Claiming teams take over all financial responsibilities of the player claimed, with the waiving team no longer having any financial responsibilities.

- When does a team put a player on waivers?

A player needs to clear waivers (pass through the three day waiver period without being claimed) under the following circumstances:

*The player is being removed from the 40 man roster (outrighted)
*The player is being demoted to the minor leagues from the major league club and is out of option years
*The player is being released

In these senerios, the player is placed on waivers before the transaction can be processed. If the player is not claimed by any team for three days, then the tranaction can take place. If the player is claimed by another team, that player is asssigned to the level he was previously at (25 man roster, 40 man roster, etc). Waivers here are irrevocable, meaning that the waiving team can not change their mind and remove the player from waivers.

A team may also wish to place a player on waivers to trade him after the trading deadline has passed. This waiver period, which takes place from August 1st to August 31st, allows teams to place players on "revocable" waivers for the purpose of being allowed to trade them after the trade deadline. Players who clear waivers during this time can be traded after the July 31st trade deadline that season. However, if a player is claimed during this time, a team has two options. They can pull the player back off of waivers and keep the player, or they can negociate a trade with the claiming team ONLY. If the team does not want to trade the player to the claiming team, they can elect to pull the player back off of waivers and keep him on the roster (revoke the waiver). A team may only do this once to a player a season. If the player is placed on waivers again after having been pulled back, those waivers are irrevocable and the player cannot be pulled back if claimed.

- What's the difference between the 15 day disabled list and the 60 day disabled list (outside of 45 days?)

Players on the 15 day disabled list are still on the 40 man roster. They are removed from the 25 man roster when they're put on the DL, but they retain their spot on the 60 day DL. A player placed on the 60 day DL is removed from the 40 man roster as well. This does not affect a Rule 5 draftee's status with the team. When a player is activated off the 60 man DL, they must be placed back in the same roster status that they were on when they were originally placed on the DL (ie. on the 25 man roster in most cases). Players can be moved from the 15 day DL to the 60 day DL without resetting the time already spent on the DL (ie a player who was originally on the 15 day DL has not played for 30 days. If he is moved to the 60 day DL, he can be activated in 30 days). A player cannot be moved from the 60 day DL to the 15 day DL. Retroactive assignments to the DL are also available for up to 10 days after the player last played. This allows a team to place a player on the DL retroactively a few days previous so that they can be activated more quickly. A retroactive assignment can go back as far as ten days previous, as long as the player did not play at all during that time.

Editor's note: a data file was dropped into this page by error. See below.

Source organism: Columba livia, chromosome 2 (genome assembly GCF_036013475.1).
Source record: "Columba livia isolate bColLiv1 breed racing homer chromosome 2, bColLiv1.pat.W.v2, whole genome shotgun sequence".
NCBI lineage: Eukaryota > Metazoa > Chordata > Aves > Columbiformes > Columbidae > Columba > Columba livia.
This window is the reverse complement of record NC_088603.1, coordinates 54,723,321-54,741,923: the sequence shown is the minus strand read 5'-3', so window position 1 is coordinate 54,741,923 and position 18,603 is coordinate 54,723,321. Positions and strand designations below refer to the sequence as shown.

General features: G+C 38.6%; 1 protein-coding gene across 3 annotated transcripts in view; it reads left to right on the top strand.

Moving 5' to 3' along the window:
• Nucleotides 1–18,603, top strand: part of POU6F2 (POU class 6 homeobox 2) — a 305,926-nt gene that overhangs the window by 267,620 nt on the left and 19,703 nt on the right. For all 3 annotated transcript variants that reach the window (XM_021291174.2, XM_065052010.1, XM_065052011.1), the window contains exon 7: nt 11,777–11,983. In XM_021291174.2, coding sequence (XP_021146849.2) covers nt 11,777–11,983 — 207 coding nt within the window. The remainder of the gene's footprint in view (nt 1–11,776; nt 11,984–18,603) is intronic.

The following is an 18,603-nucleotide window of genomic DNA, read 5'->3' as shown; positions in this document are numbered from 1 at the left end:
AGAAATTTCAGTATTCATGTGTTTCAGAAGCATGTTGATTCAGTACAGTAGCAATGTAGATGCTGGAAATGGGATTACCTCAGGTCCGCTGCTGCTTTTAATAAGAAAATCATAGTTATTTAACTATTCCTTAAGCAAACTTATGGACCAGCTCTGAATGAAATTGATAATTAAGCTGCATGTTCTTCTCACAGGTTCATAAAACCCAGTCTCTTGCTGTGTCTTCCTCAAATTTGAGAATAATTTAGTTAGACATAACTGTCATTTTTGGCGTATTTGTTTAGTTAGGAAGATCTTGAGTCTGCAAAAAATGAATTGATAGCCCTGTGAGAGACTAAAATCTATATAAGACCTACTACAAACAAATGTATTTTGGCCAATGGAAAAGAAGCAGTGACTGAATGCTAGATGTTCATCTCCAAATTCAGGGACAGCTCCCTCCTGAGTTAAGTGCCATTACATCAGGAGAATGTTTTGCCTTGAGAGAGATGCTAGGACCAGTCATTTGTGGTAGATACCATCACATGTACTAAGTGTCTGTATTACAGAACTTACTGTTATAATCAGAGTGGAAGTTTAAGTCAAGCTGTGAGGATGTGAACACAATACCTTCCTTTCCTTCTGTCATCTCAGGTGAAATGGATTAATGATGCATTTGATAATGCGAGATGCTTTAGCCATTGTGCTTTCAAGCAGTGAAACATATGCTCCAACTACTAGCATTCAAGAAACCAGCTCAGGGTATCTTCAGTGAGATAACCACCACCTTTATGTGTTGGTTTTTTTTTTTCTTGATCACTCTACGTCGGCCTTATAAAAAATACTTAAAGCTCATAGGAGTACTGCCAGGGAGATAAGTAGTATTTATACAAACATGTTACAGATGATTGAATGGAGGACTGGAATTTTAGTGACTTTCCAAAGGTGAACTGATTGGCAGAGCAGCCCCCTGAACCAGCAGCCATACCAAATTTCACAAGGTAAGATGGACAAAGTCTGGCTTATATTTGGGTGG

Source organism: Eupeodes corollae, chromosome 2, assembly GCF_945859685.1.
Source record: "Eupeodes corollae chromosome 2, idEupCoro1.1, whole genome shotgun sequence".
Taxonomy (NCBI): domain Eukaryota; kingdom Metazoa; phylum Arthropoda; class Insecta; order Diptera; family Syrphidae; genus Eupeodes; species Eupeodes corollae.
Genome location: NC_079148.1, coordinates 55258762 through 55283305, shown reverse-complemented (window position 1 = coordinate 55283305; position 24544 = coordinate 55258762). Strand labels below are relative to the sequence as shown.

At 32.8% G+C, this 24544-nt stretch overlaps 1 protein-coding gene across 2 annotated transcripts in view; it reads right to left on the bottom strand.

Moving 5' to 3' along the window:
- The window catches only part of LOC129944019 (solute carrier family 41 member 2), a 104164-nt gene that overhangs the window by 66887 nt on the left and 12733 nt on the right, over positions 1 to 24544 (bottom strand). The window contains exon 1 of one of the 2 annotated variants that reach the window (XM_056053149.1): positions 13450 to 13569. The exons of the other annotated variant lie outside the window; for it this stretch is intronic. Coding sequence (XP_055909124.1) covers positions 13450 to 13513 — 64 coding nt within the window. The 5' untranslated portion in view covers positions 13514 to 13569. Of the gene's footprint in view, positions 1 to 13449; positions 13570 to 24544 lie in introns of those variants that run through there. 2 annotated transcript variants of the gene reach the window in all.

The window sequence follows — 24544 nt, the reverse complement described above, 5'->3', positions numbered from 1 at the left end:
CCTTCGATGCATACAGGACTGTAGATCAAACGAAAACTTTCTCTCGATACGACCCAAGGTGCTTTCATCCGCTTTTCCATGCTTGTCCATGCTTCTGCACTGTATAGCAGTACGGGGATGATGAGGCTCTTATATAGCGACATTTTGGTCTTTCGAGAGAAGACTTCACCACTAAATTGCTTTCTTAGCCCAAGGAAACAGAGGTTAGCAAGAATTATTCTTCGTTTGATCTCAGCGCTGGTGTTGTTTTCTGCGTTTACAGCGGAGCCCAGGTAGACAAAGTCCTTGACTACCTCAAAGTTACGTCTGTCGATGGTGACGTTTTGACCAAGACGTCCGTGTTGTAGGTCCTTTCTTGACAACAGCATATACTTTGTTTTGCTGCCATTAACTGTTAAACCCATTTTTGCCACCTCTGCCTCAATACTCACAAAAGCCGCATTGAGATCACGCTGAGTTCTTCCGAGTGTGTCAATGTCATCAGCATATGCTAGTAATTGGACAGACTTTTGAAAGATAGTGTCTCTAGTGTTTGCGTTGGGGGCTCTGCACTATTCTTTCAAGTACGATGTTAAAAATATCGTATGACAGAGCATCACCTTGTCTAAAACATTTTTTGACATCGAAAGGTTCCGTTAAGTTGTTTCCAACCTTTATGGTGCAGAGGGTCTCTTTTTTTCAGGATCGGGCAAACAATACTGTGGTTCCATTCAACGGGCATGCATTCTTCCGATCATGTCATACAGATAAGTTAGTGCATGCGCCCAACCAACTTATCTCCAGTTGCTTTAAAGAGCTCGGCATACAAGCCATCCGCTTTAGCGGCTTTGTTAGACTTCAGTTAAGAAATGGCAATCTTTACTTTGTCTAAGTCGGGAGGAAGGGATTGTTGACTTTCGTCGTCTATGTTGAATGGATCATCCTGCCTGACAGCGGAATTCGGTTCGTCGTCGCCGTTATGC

- When is a player designated for assignment?

A player is designated for assignment, he's removed from the 40 man roster for a small period of time while the club figures out what to do with him. A team designating a player for assignment has 10 days to either trade him to another team, outright him to the minors, or release him. The team has 10 days to make the decision, however after those ten days are completed, that player must have some action taken on him, whether it be releasing him, trading him, or assigning him to the minors. Teams wishing to place a player on waivers (either because he needs to clear before being sent down, trading after the deadline, or just attempting to see if someone will pick up his contract) should do so as soon as possible, as three days must be allocated for the waiver process. A player who has been designated for assignment cannot be returned to the 40 man roster (or "undo" the designation) unless he can prove that he was injured, and the player can then be put on the DL. Basically, a player designated for assignment is in limbo for 10 days while the club figures out what to do with him.